Thank you Stephen for that fascinating info! What a great way to avoid the money regulations...ingenious!

Not to be political, but this chapter of the band's history and the people who came to see them play should stand as a prime example of what communism really was...whenever someone starts extolling the joys and benefits of communist living. Talk to those who lived under communism and behind the iron curtain and you'll hear how it really was. Kudos to the Boys for playing this historic and important show.

https://www.marxists.org/archive/dunayevskaya/works/1941/ussr-capitalist.htm

No thanks - no sale.  Grin  Not gonna get into it here.
4  Smiley Smile Stuff / General On Topic Discussions / Re: Brian Wilson - 2019 Tour Thread on: June 20, 2019, 10:08:28 AM
There is merely one man who claims that Brian is controlled...the same guy who sued the hell out of Brian, Brian's wife, Brian's friends and business partners over a lousy picture on a CD a little over a decade ago* (as in, I don't think someone who has already blatantly lied about their own cousin should have any bearing on the debate about said cousin). And let's not forget the misinformation/disinformation that was spread by someone on this very forum (and possibly other forums) that painted Melinda in a very very bad light (information that was blatantly false). I feel like this information has permeated the minds of some posters, and has melded with the examples I gave at the beginning of this post, and created a foundation of distrust for Melinda or Brian's organization.


This pretty much nails it. Let's not forget indeed. The sad part is that some continue to believe this false innuendo and gossip coming from places of jealousy and personal grudges against specific individuals instead of listening to people who actually know and have known the situation, where the facts have been in the open for years now. It's sad to the point of pathetic that a very small number of so-called "fans" still believe this crap which has been debunked and disproven for years now over believing the actual truth.
5  Smiley Smile Stuff / General On Topic Discussions / Re: Now live over at Sound On Sound magazine...Mark Linett! on: June 20, 2019, 09:59:01 AM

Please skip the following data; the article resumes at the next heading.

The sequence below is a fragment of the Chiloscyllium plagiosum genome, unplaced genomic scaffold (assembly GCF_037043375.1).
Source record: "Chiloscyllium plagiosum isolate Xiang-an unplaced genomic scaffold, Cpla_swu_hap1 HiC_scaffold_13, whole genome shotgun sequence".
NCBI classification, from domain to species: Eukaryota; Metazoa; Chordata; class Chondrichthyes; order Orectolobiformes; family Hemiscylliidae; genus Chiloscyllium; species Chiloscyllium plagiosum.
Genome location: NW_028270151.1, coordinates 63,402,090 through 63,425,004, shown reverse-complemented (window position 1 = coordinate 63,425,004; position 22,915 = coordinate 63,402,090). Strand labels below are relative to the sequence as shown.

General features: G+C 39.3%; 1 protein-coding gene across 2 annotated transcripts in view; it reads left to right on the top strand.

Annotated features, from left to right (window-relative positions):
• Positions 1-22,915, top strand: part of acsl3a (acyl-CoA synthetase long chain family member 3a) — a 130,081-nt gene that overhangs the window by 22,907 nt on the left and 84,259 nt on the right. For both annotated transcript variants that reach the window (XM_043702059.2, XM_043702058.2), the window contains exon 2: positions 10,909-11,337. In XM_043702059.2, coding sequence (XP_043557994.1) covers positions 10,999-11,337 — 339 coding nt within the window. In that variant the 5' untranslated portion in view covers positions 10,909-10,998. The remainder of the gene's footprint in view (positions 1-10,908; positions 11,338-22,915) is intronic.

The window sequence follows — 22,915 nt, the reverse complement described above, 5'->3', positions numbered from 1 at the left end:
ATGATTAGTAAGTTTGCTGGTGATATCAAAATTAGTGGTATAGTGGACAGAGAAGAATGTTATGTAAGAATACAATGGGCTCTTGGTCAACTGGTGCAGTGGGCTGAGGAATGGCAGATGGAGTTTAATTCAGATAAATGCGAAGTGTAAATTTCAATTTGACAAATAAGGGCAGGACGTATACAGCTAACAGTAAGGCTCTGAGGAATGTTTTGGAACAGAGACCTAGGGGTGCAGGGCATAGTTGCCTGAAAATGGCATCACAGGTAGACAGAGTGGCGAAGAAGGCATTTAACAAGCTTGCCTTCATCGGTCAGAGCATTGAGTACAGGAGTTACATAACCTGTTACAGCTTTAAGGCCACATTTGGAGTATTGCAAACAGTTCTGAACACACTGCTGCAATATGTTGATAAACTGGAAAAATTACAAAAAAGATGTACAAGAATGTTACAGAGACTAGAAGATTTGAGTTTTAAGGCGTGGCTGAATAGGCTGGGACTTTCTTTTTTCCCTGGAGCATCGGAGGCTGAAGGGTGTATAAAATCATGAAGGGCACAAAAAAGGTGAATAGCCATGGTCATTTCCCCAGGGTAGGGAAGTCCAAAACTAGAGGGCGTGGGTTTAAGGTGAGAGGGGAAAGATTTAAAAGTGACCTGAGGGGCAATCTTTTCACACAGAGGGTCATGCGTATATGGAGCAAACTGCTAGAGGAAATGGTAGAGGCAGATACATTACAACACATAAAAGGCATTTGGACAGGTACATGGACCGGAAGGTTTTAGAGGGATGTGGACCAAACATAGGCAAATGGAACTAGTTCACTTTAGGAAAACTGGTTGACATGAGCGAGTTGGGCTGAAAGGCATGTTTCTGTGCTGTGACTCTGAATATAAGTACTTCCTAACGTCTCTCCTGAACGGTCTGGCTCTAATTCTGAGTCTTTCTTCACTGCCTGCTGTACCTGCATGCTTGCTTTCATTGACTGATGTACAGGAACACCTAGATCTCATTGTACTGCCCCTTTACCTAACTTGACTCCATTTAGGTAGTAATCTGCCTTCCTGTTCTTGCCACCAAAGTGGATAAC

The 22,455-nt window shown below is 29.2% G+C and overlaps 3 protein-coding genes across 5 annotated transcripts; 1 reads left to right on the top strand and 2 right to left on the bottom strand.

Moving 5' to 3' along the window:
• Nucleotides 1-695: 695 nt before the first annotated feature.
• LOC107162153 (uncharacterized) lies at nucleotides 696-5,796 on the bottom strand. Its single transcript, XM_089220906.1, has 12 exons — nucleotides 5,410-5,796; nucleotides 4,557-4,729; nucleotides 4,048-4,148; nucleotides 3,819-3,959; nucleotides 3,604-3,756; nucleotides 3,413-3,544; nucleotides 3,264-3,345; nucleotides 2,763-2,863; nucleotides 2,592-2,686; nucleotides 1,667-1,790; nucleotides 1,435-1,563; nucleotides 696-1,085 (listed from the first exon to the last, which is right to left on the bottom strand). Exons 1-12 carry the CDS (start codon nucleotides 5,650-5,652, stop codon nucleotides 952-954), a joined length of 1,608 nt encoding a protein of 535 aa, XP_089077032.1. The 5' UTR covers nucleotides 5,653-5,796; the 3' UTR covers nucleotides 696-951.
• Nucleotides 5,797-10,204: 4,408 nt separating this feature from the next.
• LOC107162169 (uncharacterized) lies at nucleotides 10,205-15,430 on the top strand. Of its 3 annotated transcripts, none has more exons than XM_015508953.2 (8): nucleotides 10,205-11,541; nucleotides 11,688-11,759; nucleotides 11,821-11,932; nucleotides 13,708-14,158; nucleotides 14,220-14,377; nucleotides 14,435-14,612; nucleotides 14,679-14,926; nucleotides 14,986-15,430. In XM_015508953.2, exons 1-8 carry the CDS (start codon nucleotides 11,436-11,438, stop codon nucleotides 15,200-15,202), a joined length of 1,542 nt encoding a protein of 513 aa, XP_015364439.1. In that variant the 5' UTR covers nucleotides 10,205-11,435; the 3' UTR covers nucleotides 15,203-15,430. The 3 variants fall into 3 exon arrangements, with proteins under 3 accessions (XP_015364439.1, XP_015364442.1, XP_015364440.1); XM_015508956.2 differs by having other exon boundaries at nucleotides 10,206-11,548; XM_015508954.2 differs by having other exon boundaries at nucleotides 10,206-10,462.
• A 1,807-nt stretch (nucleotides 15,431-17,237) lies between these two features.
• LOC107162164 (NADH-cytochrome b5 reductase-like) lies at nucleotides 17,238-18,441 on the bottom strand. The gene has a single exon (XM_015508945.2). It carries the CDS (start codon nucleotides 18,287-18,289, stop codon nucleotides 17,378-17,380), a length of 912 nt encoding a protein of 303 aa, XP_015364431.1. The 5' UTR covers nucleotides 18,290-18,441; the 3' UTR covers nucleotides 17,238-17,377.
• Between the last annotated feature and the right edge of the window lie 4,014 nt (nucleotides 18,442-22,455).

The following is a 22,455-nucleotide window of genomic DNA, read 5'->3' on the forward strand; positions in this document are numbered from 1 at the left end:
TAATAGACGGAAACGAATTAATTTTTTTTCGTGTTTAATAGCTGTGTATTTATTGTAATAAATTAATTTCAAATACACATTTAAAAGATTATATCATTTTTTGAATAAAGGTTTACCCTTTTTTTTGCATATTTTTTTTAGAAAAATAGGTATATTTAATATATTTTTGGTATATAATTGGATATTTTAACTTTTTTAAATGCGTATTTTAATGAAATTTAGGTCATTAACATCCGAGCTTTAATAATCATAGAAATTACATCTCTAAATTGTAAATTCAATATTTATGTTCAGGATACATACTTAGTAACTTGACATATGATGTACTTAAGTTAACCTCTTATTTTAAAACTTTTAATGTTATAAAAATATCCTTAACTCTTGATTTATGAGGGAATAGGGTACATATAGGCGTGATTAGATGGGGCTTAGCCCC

I'm really, really happy to see that video interview with Mark posted! If Mark himself is reading this thread, I just had a few questions:

At roughly :44 into the video, there is a shot of a letter addressed to Mark from radio station 610 WIP in Philly...tagged on air by the DJ's as"Color 61" or "610 Color Radio" whatever that meant  Grin . I was wondering what that letter was, and how you came in contact with 610 WIP at that time. It's been a sports talk type of station for many years now, but in the 60's it was a Metromedia owned station that played the format "middle of the road", mixing current hits with standards like Cole, Sinatra, etc and news versus the rock stations in Philly WIBG and WFIL. As a Philly radio guy, anytime I see an old callsign like WIP I'm curious to hear any backstories. And both my Mom and Dad back in their younger years after the war were listeners of "The Dawn Patrol" overnight show with Joe McCauley until Joe started doing morning drive-time.  Smiley

I know it's been discussed before, but I was also wondering how you handled the old 3-track tapes: There is the story of Geoff Emerick and George Martin in the 70's having trouble both finding and keeping running a working 3-track machine when they were doing the Beatles "Hollywood Bowl" project, as all those tapes were done by Capitol on 3-track. Was it a case of more working 3-track machines being available near LA or just that more had been refurbished and in working condition in more recent times than in the 70s?

Thanks again for a terrific video interview.
6  Smiley Smile Stuff / General On Topic Discussions / Re: Now live over at Sound On Sound magazine...Mark Linett! on: June 20, 2019, 09:41:48 AM
Matt - Thanks for sharing the link! Just a suggestion, add Mark's name to the thread title so people reading know what it's about.